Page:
Until not many years ago, and despite being a very popular drink, beer did not enjoy the same status as wine or gin, for example. Its quality was not so relevant and, in fact, the knowledge about the different brands and origins was far from what we had about wine, or about the most suitable garnishes for a gin. Fortunately, this inequality is being mitigated thanks to a renewed interest in this drink, mainly driven by its artisanal version. This trend has not gone unnoticed by many manufacturers who, with a special relevance in Spain, They have begun to produce various varieties of artisans that are being found by their consumers in breweries, specialized stores and even supermarkets. Even breweries with great implantation among consumers in the industrial world have been encouraged to open a line of artisan products. A study ensures that the artisan sector in our country will grow almost 40% this year. Many have even dared to make them at home, a very practical hobby if you are among the lovers of this drink.
Water, malt, hops and a little sugar. This is all that is needed to make our own craft beer. Once we have all the materials and ingredients we will be one step closer to surprise our friends. What better detail than organizing the perfect game of cards, preparing some appetizers and accompanying them with a light, healthy and natural beer. The varieties that we can obtain are multiple, and here is one of the great advantages of home cooking: we can adapt the production to our tastes . Bitter, lighter or less citrusy. The possibilities are numerous. The most substantial changes in flavor will be obtained, first of all, with the combination of different types of malt and hops. Time and temperature are also key factors in brewing.
As we get to it, we are going to see what we need to make 15 liters, and the steps to follow. To start, the ingredients: 30 liters of water without chlorine, 4.5 kilos of barley malt, 25 grams of hops, an envelope of special yeast for making beer and sugar. The first thing we are going to do is cook the barley malt in water. The proportion is 3 liters of water for every kilo of malt. The temperature of the water during cooking, which will last an hour and a half, should be between 67 and 70 degrees. It is important to stir the mixture frequently to avoid the generation of lumps. In this process, the starch turns into sugar, which becomes the must. This is the moment when the hops (the flower of the hop plant) appear, which is what gives the aroma and bitterness to the must . Another added benefit of this flower is that it protects the mixture from mold and bacteria. The production of this plant is curiously concentrated in a Leonese town, Carrizo de la Ribera, where more than 90% of the hops used in Spanish beer are made . Once the cooking time is over, we must wait for the residues that have been generated to settle on the bottom.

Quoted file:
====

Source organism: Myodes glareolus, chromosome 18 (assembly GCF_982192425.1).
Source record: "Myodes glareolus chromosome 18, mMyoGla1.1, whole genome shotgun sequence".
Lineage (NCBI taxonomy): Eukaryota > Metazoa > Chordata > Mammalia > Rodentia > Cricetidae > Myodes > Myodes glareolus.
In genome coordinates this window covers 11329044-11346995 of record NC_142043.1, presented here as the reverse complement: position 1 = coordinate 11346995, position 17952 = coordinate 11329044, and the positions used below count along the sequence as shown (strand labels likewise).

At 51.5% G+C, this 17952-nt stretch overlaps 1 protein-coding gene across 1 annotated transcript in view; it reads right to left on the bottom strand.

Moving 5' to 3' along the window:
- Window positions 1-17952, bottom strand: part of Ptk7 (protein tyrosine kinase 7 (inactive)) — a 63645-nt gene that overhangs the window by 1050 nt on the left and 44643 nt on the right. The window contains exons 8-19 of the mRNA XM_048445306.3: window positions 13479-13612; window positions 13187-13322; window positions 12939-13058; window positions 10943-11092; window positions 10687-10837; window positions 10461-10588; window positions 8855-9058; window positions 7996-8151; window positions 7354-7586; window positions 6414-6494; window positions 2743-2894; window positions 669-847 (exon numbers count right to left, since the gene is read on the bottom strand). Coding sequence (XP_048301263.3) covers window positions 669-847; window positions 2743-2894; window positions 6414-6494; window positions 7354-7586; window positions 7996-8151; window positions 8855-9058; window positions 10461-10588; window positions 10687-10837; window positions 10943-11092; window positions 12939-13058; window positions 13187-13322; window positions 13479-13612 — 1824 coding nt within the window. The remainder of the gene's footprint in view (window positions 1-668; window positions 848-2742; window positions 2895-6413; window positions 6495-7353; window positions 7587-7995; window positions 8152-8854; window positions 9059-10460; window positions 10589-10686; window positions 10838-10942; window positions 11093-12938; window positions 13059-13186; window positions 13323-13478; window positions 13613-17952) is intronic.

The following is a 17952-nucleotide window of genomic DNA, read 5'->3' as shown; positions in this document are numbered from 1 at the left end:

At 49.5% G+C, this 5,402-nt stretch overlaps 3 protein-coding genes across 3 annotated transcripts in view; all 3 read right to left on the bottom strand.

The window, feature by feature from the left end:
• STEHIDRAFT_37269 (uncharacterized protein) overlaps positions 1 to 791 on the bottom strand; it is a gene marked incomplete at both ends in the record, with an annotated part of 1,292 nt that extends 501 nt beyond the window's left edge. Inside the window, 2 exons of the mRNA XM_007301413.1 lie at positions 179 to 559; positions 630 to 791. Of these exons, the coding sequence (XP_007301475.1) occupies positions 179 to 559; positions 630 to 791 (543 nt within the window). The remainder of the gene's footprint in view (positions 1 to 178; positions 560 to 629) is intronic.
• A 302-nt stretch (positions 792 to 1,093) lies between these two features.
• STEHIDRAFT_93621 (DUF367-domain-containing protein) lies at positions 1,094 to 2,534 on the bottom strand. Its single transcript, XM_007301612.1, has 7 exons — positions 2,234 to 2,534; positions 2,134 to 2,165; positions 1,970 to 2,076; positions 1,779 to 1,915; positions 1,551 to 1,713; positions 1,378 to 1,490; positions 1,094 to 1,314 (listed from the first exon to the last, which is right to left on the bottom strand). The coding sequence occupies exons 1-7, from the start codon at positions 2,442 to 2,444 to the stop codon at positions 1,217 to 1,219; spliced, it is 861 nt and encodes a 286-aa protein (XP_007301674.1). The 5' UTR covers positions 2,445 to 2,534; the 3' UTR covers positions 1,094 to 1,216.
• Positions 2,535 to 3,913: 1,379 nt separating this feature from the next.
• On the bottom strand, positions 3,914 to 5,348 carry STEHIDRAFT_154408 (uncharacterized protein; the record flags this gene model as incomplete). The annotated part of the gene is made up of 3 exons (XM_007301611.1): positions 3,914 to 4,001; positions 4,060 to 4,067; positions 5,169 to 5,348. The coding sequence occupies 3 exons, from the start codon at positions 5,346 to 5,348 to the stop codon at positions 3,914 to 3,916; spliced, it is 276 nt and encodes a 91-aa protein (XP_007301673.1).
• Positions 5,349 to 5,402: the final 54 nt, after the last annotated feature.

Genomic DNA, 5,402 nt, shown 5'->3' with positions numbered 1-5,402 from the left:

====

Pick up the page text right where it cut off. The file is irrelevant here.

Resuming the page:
Next we will have to do the fermentation, transferring the must to a pot (a jerrycan or a camping fridge is also worth it). At this point it is very important that the mixture cools down as quickly as possible. It will be convenient to use containers and strainers (if used) that have been previously cooled with ice. Now we add the yeast so that the sugar in the must turns into alcohol . However, the yeast is not enough for fermentation to take place: the container must have a hole through which the air escapes but does not allow it to enter. A punctured plastic balloon can serve this purpose. We will place the container in a room with a temperature of 20 degrees and dark. After about ten days, we will be able to check the state of the mixture, which should be a beer, although still without gas, which we will obtain in the next step from the sugar.
Now we must pass the mixture to another container, where we will clean the yeast layer resulting from the fermentation process. Afterwards, we make a syrup (heating sugar in a little water) and add to the container with the mixture with a proportion of approximately 8 grams per liter of water. We must stir gently and avoiding that the liquid comes into contact with the air so that it does not oxidize. Now comes the bottling process, at which point the mixture will finally get gas . We will wait another ten days with the beer in the bottles (not in the fridge, since the cold could affect the yeast) to open one of them: if it has gas, all the others will have it. If not, we will wait two more days to recheck. We are finally ready to taste our own beer at home!
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